So, we need four neutrinos to account for three distinct and unrelated squared mass differences, but we can’t have four Standard Model neutrinos because the Z width won’t permit it. Does this mean that the LSND result has to be wrong?
The answer is no, because the Z width experiment counts only neutrinos that the Z can decay into. If there exist neutrinos that do not feel the weak interaction – for example, right-handed neutrinos – they would not be included in the Z width count, but they might still mix with the three known neutrinos. Such particles are called sterile neutrinos.
Although the original formulation of the Standard Model called for massless neutrinos, it could be argued that including neutrino masses simply puts neutrinos on the same footing as the other Standard Model particles, and therefore isn’t really “beyond the Standard Model” physics. However, sterile neutrinos definitely are “beyond the Standard Model”, and therefore there are no predictions of their properties or behaviour available. All we can do is to use existing data to infer the properties that such particles would need, and try to design future experiments to test for this.
Evidence in favour of sterile neutrinos
- The LSND and MiniBooNE antineutrino data.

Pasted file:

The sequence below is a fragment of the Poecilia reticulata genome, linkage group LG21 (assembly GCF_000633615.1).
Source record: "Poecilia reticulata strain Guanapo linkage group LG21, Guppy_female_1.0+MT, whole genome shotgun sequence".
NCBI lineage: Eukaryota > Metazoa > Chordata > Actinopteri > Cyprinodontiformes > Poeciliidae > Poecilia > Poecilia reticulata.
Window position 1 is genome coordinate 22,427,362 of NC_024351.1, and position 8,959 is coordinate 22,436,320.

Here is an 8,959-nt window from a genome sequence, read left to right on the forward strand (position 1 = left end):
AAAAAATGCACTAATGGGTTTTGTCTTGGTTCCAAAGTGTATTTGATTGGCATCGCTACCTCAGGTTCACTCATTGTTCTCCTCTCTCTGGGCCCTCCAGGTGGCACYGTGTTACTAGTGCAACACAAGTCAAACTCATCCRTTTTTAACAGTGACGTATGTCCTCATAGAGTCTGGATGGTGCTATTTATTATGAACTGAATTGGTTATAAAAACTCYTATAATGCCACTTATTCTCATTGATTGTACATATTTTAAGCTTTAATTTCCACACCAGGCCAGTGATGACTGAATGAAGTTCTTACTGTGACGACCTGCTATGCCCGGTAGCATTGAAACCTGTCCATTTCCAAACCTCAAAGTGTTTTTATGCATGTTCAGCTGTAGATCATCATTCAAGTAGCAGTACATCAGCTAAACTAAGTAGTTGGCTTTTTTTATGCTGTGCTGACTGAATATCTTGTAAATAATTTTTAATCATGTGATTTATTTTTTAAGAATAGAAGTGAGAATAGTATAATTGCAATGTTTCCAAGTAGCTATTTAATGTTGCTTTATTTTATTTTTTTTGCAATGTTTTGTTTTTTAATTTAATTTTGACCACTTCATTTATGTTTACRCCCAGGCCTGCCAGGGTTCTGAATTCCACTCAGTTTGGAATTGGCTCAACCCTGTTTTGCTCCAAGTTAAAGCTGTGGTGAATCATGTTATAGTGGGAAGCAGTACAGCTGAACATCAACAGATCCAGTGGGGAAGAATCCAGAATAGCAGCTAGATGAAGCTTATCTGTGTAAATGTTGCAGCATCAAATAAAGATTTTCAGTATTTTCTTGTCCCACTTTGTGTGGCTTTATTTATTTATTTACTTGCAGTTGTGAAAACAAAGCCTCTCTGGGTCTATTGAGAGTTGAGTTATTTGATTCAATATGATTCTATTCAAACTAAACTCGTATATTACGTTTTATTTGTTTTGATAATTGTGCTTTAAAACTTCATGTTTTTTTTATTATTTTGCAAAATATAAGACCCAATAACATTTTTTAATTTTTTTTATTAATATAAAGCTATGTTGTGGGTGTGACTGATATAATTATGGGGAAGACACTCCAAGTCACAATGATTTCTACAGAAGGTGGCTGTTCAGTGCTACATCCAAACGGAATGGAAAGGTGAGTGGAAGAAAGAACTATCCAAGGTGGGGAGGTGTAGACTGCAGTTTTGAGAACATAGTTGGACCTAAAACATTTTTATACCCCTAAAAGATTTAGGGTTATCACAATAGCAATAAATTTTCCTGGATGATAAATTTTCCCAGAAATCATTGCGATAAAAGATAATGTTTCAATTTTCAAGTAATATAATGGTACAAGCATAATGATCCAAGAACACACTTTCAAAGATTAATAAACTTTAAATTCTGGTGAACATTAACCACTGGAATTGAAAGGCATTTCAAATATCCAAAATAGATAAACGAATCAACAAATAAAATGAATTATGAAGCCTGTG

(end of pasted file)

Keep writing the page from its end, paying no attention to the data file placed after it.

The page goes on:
- Possibly, reactor neutrino data in general. Recent recalculations of the reactor antineutrino flux suggest that it ought to be 3% larger than previously thought. If this is true, all the reactor neutrino experiments that agreed with previous calculations of the reactor flux were actually measuring a small deficit, which might be accounted for by oscillation into sterile neutrinos.
- Results from big bang nucleosynthesis, i.e. the production of the light isotopes 2H, 3He, 4He and 7Li in the early universe, a few minutes after the Big Bang. Calculations, e.g. , slightly favour four neutrino species, although not significantly: the fitted value is Nν = 3.71±0.46. This result does at least disfavour more than 4 neutrinos (not trivial, as theorists often introduce two sterile neutrinos in an attempt to deal with the discordances in the oscillation data).